Sunday, June 17, 2012

A Silver Elf In Oz

You know, there aren't a lot of Christmas Oz books. I wasn't really expecting this to be one. When I heard of A Silver Elf in Oz, I thought of Himself the Elf from Handy Mandy in Oz.

Turns out, the elf is one of Santa's elves who help him in his secondary base in the North Pole. (A little explanation to reconcile Baum's The Life and Adventures of Santa Claus with Thompson's The Curious Cruise of Captain Santa.)

John the Silver Elf is fed up with working in a non-profit organization like Santa Claus' gift giving outfit, and decides to start business for himself. He leaves the North Pole for a little town in New Mexico called Ciudad del Nino.

Two children named Gideon and Faith left their Ciudad del Nino home to go to Santa Claus to see if he can do anything about all the crime. However, they meet John who has them help him steal a wagon and start his business. Back at their home, their parents are frantic with worry.

Meanwhile, in Oz (because Oz is in this book!), Glinda is following the events in her Book of Records and begins to inquire as to how the people in Oz might help.

Oz isn't in the story much, and despite the title, John doesn't go to Oz, but it makes for a very enjoyable read. Chris Dulabone and Marin Xiques have a style that would normally seem a little irreverent, but it actually works great for an Oz book. Chris even has John say that Santa couldn't publish and sell Oz books at cost, which was Buckethead Enterprises' business model.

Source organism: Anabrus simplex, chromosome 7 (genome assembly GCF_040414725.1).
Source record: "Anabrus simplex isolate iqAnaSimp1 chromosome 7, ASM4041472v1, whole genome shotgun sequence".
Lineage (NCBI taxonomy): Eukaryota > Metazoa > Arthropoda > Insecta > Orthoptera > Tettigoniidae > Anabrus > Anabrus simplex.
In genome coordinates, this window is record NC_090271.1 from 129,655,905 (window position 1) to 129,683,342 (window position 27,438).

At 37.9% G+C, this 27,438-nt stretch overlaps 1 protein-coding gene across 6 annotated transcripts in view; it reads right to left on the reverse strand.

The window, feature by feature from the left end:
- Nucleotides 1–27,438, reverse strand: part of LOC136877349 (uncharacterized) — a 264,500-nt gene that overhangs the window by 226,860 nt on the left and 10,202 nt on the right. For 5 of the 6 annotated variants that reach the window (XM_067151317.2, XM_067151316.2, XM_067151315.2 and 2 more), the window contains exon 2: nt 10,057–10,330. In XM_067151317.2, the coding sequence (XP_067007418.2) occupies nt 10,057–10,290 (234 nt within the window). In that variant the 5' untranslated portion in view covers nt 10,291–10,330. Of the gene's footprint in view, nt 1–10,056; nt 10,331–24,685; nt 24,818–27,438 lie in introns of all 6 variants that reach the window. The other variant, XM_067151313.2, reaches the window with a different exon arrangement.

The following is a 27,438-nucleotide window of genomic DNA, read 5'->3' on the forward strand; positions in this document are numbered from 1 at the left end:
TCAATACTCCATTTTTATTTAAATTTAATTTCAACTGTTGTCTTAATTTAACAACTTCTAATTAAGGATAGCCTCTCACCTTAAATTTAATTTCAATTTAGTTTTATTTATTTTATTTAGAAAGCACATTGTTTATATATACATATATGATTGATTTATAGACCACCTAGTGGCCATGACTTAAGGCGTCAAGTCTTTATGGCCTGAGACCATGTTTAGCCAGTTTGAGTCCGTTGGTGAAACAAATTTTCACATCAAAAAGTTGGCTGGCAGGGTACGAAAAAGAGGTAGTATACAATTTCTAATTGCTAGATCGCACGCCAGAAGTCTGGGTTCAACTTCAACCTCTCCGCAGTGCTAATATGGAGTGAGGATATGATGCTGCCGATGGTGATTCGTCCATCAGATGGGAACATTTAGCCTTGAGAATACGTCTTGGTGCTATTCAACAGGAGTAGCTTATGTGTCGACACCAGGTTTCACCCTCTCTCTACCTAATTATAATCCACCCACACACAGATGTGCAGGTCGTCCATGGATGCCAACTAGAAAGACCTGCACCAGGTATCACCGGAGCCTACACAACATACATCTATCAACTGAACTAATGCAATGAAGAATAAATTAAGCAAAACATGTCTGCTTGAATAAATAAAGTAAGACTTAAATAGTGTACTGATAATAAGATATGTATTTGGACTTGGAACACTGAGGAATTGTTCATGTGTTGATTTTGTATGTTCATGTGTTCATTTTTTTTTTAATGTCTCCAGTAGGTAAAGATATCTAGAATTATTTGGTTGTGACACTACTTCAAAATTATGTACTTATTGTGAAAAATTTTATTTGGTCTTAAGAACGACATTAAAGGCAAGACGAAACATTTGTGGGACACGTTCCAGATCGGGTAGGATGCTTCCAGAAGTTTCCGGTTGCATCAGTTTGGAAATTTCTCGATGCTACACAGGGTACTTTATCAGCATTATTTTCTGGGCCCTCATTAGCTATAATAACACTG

The book is illustrated by "Anon E. Mouse," who the back blurb identifies as Marcus Mebes. ... Funny thing is, it says Marcus is "late," meaning... dead... The book is even dedicated to his memory... But... isn't he editing Oziana now? Didn't he send me those color plates for Outsiders? How was he dead in 1996?

Marcus says: "Alternate realities and time warps are dangerous things."

Anyway... I really like his work in this one. His child characters look great in this one! And his John is lovably villainous, and his Santa Claus is very friendly.

The book is also very nicely produced. Right on the cover, the grey you see is actually silver accents. The text has a bit of an odd look for an Oz book, but after you get used to it, it's charming for a Christmas story.

You can order a copy here.

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